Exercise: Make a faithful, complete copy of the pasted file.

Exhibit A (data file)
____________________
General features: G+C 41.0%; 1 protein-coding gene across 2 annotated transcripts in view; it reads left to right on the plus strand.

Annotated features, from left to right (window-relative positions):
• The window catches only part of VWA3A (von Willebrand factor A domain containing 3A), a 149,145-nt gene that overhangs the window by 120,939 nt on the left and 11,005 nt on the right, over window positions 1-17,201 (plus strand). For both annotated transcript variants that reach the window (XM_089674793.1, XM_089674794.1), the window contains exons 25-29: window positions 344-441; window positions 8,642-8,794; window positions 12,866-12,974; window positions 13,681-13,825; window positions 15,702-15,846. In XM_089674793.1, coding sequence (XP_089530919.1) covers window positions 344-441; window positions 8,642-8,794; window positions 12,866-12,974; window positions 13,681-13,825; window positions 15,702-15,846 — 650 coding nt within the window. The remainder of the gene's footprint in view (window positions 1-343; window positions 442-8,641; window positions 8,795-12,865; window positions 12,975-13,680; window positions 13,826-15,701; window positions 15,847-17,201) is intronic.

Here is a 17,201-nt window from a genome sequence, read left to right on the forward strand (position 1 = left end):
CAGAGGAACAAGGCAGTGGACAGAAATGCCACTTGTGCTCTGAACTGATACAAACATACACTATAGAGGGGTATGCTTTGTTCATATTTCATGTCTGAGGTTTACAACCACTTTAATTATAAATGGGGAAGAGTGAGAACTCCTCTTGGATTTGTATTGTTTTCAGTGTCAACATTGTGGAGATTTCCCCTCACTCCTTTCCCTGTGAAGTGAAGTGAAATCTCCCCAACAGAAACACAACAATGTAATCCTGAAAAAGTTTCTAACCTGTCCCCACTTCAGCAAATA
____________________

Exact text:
General features: G+C 41.0%; 1 protein-coding gene across 2 annotated transcripts in view; it reads left to right on the plus strand.

Annotated features, from left to right (window-relative positions):
• The window catches only part of VWA3A (von Willebrand factor A domain containing 3A), a 149,145-nt gene that overhangs the window by 120,939 nt on the left and 11,005 nt on the right, over window positions 1-17,201 (plus strand). For both annotated transcript variants that reach the window (XM_089674793.1, XM_089674794.1), the window contains exons 25-29: window positions 344-441; window positions 8,642-8,794; window positions 12,866-12,974; window positions 13,681-13,825; window positions 15,702-15,846. In XM_089674793.1, coding sequence (XP_089530919.1) covers window positions 344-441; window positions 8,642-8,794; window positions 12,866-12,974; window positions 13,681-13,825; window positions 15,702-15,846 — 650 coding nt within the window. The remainder of the gene's footprint in view (window positions 1-343; window positions 442-8,641; window positions 8,795-12,865; window positions 12,975-13,680; window positions 13,826-15,701; window positions 15,847-17,201) is intronic.

Here is a 17,201-nt window from a genome sequence, read left to right on the forward strand (position 1 = left end):
CAGAGGAACAAGGCAGTGGACAGAAATGCCACTTGTGCTCTGAACTGATACAAACATACACTATAGAGGGGTATGCTTTGTTCATATTTCATGTCTGAGGTTTACAACCACTTTAATTATAAATGGGGAAGAGTGAGAACTCCTCTTGGATTTGTATTGTTTTCAGTGTCAACATTGTGGAGATTTCCCCTCACTCCTTTCCCTGTGAAGTGAAGTGAAATCTCCCCAACAGAAACACAACAATGTAATCCTGAAAAAGTTTCTAACCTGTCCCCACTTCAGCAAATA